A Priorat appellation vintner needed a new winery in the heart of a village, Gratallops, for his increased production. The challenge was to allow the winery itself to contribute to the biodynamic winemaking process, striving to optimise the building’s behaviour based on passive principles to the greatest possible extent.
The L-shaped polygonal plot is in the heart of a typical historic village context, with narrow streets and row houses except for the church, the town’s most dominant, defining building due to its unique character and size.
The site boundary is marked by a stone wall, a former handball structure rising 10 metres at one point, which follows an irregular line. The geometry of this party wall, an amalgam of stone, brick, and plaster rendering, was the starting point for the project.
The compulsory planning regulations and a desire to build the largest possible pavilion, led to the design of two differentiated zones: a large volume on a regular plan, as wide and high as possible, for the winemaking pavilion, and the remaining Z-shaped zone —the passage— where the spaces around the pavilion are gathered and employed, extending like an inner lane following the geometry of the stone wall which acts as a property boundary. This space, an extension of the site’s public zone, is the main entrance to the precinct, a circulation and reception space for visitors and wine tasting groups.
The interior is a big three-storey high space where the wine fermentation vats are located. This is the heart of the project, the space which really defines the winery. All the other spaces are articulated around it. It contains a large volume of fresh air, insulated by deep walls, up to 1.75 m. thick. The building is cooled by a system of load-bearing brick walls with multiple layers set between pilasters, generating pockets of circulating air between the walls. Smaller rooms within these large walls house the winery’s complementary activities. On the ground floor, a series of chapel-like cavities follow the rhythm of the walls’ structural pilasters around the perimeter of the central space. They visually connect the building to the passage but also facilitate manoeuvring and storage for the machinery in the winemaking cellar. Looking upwards, the nave is dark and dense, while on the ground floor, it expands, opening to the light in the passage. This passage is where both grapes and visitors are received. Here there is a thermal transition into the cellar along the gentle slope that leads into the inner level of the building and the roadway at the rear as well, with several steps to resolve the height difference.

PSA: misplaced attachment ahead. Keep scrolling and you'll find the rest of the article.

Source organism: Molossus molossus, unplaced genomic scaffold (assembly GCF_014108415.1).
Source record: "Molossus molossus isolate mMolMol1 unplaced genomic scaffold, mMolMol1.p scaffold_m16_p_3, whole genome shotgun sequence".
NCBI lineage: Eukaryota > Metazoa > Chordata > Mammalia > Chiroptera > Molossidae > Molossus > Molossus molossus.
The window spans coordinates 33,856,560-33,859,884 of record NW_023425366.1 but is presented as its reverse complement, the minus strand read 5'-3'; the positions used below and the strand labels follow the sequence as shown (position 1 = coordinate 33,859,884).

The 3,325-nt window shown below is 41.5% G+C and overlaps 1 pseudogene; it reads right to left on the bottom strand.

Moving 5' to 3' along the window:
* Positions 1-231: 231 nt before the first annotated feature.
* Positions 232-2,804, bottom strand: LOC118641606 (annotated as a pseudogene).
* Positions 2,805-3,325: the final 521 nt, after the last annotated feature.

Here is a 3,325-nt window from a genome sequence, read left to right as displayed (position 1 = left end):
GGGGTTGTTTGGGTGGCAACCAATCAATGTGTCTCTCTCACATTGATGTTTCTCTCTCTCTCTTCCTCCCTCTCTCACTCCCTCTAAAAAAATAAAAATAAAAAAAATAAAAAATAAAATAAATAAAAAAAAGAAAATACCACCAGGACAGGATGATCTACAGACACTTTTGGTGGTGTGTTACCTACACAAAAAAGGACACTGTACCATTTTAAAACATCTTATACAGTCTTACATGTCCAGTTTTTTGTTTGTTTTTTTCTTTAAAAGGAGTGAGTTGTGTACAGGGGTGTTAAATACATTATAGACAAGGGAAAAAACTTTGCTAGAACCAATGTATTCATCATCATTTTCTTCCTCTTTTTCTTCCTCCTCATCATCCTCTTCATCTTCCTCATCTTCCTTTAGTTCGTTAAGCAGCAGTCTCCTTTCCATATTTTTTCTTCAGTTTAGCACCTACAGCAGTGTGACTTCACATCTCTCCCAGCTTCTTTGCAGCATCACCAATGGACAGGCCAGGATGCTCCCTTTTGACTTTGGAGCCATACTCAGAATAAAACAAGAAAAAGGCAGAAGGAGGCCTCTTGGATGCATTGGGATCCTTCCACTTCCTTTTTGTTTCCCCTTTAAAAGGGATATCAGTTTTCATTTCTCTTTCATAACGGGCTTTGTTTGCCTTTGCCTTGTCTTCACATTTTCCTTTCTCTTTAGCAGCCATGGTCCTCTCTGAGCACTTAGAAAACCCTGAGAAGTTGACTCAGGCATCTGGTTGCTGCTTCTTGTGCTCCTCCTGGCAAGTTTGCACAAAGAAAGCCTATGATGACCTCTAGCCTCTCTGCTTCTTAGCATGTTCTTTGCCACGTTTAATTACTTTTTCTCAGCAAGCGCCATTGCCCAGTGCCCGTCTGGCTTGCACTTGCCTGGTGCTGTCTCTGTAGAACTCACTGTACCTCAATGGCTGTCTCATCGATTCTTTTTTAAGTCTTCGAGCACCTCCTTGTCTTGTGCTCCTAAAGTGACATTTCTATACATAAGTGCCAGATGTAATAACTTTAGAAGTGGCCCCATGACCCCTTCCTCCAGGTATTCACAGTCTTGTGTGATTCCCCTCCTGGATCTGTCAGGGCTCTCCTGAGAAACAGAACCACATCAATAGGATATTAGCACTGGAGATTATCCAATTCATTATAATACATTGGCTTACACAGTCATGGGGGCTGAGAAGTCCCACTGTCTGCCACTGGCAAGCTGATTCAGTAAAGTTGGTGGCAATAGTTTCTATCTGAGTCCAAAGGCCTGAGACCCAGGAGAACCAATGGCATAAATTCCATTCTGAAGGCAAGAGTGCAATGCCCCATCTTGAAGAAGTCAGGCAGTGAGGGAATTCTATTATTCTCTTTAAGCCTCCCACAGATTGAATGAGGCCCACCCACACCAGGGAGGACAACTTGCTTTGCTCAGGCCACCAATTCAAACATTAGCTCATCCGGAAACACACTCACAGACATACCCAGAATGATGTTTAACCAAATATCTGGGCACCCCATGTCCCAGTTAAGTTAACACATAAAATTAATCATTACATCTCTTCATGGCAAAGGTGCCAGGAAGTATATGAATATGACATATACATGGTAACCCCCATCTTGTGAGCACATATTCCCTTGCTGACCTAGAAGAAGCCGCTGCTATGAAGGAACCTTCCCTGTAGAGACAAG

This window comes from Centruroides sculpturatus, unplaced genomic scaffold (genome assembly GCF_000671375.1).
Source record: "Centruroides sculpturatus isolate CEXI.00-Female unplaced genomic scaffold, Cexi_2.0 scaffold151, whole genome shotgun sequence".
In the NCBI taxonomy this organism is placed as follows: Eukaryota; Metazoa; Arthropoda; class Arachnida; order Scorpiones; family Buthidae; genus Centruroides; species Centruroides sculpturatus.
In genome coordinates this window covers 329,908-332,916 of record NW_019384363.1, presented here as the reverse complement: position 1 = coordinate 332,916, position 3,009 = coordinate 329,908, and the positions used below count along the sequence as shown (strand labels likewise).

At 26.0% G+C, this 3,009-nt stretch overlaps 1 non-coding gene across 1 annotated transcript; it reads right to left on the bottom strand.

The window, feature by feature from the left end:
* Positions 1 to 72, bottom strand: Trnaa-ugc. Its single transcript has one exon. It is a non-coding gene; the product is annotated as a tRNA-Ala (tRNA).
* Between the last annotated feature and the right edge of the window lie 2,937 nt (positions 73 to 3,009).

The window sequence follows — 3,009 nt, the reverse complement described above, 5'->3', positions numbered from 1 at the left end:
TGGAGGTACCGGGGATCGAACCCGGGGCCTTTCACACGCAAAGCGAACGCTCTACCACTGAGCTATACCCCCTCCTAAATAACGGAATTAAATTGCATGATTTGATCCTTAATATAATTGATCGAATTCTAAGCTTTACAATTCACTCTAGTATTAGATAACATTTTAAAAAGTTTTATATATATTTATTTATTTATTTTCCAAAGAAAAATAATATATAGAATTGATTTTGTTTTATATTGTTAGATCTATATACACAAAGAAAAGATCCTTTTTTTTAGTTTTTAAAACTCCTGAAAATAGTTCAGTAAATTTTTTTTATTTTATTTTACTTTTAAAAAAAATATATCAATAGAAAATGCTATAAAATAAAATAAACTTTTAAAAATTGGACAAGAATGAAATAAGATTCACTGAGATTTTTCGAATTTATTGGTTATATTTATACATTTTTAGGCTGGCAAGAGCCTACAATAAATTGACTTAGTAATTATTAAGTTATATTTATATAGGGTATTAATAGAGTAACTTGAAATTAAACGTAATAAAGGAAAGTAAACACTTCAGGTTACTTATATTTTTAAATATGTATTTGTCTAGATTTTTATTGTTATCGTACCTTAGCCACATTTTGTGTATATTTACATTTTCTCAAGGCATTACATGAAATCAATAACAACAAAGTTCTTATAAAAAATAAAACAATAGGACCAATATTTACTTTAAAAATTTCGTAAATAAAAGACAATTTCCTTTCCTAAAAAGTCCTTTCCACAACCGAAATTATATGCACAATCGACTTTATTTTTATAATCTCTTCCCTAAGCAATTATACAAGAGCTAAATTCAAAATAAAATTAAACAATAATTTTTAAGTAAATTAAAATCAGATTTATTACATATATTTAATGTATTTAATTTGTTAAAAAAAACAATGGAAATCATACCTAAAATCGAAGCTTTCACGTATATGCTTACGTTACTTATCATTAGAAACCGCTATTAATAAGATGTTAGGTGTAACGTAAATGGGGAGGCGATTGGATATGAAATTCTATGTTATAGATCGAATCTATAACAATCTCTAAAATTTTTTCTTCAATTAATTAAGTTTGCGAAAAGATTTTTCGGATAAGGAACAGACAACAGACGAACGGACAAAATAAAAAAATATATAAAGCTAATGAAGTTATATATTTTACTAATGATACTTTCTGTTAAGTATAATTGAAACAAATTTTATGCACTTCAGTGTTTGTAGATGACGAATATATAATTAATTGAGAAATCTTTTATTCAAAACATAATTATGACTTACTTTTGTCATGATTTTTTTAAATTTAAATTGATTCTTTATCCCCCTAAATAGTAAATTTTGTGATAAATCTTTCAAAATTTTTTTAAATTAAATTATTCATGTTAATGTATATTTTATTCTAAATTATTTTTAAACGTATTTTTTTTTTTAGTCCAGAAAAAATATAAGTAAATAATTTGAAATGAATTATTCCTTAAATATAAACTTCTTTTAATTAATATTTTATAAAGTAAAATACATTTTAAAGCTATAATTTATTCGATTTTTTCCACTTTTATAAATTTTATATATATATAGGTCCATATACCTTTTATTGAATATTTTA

This partly outdoor route follows a succession of roofs with different heights, combined with slabs which form broad landings between the steps. Rainwater builds up on the green roofs until it spills over from one to the next, descending ever more slowly as it flows through the passage, helping to freshen the atmosphere and water the vegetation along the way. These slabs provide shelter from not only the rain but also from direct sunlight, creating a cool ambiance for the passage like a terraced garden where an outdoor tavern can be installed for wine sales, tastings, and snacks.
The most technologically demanding spaces —the barrel zone and the storeroom for bottled wine— need a perfectly stable moisture and temperature regime. For this reason, they are in the basement, in direct contact with the ground. The major challenge, however, is the vinification hall, with equally demanding thermal requirements that must be fulfilled without interaction with the ground. The first strategy is to generate the greatest possible interior height to facilitate the stratification of the warm air at the top, away from the barrels. Secondly, the hydro-thermal stability of the interior is aided by maximising the inertia of the building systems.
The third bioclimatic strategy is the roof, whose central part is a cooling device which employs radiation from the night sky to refrigerate the floor slab. A closed-circuit water cycling system runs between two levels: an upper level in contact with the outdoor environment, where water is used at night as a heat transfer fluid to dissipate the indoor ambient warmth, and a lower level in contact with the floor, where freshness is transferred to the interior. This large-scale exchange between the pavilion’s interior and the temperature of the universe through radiation is an inexhaustible refrigeration source.
The street frontage is capped with tiles and clad with a thin layer of lime mortar which helps to contextualize the building in the village and to clearly differentiate its external materiality from the interior passage. Viewed from outside, the building has a somewhat vernacular presence, but as one enters this corridor, the building systems become deconstructed and slowly explains the nature of the complex.